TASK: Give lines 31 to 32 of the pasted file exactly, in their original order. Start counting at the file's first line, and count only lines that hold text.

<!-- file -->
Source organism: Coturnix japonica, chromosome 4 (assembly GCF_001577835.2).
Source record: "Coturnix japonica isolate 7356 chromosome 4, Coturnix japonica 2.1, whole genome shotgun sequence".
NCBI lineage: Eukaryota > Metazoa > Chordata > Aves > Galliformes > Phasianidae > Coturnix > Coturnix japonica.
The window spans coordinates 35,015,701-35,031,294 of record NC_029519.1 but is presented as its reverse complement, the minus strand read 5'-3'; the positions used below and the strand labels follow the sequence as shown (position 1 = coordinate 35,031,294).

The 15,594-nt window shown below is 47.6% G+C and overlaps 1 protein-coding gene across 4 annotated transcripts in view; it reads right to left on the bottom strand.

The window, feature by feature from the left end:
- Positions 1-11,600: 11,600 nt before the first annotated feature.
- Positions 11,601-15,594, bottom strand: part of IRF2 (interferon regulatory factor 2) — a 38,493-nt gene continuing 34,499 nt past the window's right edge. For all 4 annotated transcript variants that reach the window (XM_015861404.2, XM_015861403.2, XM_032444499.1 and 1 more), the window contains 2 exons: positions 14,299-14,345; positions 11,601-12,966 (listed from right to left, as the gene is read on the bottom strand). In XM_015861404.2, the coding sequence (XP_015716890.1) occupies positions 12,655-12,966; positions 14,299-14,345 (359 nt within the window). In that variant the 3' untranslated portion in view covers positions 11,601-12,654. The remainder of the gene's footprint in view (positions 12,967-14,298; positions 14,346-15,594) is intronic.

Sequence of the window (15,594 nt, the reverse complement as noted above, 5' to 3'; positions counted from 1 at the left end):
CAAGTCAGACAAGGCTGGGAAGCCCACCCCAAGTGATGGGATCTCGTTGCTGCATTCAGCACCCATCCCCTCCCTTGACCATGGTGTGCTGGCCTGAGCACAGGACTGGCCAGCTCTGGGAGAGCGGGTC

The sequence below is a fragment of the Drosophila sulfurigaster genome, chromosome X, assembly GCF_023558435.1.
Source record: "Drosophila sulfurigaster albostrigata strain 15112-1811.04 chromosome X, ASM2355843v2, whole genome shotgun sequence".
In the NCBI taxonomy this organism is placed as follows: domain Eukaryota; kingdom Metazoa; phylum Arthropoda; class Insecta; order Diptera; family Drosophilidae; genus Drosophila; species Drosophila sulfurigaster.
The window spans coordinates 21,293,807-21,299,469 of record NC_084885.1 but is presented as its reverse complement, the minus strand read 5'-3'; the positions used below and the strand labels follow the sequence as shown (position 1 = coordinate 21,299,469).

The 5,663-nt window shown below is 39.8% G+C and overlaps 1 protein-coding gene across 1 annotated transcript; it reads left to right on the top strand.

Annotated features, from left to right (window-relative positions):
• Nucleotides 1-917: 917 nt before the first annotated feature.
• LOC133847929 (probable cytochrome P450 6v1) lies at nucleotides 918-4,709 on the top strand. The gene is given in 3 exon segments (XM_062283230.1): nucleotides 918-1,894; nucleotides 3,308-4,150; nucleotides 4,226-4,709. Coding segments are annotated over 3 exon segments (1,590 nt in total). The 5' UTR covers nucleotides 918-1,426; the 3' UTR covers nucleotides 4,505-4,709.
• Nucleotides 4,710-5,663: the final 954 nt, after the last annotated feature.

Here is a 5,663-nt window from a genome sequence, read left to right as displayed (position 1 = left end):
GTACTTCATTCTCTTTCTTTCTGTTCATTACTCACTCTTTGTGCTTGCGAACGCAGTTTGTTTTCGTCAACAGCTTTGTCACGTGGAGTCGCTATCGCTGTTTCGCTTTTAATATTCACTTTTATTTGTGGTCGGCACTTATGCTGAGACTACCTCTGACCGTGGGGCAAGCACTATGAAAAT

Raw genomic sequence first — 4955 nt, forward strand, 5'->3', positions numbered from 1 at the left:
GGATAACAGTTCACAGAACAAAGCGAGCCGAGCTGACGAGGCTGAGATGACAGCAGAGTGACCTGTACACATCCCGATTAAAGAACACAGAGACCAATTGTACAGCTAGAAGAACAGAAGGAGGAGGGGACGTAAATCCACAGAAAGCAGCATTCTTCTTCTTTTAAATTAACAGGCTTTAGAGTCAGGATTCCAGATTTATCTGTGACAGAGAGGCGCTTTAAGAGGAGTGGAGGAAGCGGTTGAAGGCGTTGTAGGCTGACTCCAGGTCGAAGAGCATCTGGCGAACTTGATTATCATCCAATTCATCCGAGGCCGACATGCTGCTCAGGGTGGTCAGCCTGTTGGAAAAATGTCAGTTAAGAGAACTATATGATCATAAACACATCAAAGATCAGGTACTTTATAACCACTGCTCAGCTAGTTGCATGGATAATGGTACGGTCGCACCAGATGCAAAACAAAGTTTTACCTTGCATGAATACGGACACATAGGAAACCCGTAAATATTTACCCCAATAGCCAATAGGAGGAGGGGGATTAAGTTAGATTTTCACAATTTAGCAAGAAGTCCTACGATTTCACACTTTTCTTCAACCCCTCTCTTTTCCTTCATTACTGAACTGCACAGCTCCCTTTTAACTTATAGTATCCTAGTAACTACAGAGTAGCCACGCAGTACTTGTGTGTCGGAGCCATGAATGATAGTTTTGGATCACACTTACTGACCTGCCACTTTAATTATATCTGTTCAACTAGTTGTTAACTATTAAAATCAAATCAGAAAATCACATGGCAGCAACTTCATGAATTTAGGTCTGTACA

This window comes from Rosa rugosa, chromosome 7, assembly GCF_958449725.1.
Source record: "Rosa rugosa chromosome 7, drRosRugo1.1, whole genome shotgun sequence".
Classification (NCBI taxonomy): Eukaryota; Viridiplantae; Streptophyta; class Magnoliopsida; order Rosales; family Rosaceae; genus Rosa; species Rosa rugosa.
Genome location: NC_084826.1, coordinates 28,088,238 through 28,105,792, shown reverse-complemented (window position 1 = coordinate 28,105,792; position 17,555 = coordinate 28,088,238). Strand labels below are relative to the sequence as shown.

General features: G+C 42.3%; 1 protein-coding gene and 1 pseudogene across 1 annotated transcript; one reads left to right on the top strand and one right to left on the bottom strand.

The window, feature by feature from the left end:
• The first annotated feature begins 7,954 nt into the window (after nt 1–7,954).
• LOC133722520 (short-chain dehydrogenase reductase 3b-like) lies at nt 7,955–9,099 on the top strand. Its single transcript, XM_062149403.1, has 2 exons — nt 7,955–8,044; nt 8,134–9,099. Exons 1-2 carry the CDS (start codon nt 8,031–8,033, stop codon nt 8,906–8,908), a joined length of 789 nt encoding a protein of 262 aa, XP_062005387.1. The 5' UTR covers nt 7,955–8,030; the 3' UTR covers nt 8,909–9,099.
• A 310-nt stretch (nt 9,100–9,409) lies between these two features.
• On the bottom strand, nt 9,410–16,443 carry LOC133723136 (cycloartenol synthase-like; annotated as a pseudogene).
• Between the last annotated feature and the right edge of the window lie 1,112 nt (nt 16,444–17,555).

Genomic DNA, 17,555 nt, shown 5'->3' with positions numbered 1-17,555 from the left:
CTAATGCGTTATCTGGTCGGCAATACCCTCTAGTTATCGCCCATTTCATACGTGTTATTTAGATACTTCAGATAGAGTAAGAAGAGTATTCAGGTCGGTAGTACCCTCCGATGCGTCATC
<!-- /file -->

• LOC133722520 (short-chain dehydrogenase reductase 3b-like) lies at nt 7,955–9,099 on the top strand. Its single transcript, XM_062149403.1, has 2 exons — nt 7,955–8,044; nt 8,134–9,099. Exons 1-2 carry the CDS (start codon nt 8,031–8,033, stop codon nt 8,906–8,908), a joined length of 789 nt encoding a protein of 262 aa, XP_062005387.1. The 5' UTR covers nt 7,955–8,030; the 3' UTR covers nt 8,909–9,099.
• A 310-nt stretch (nt 9,100–9,409) lies between these two features.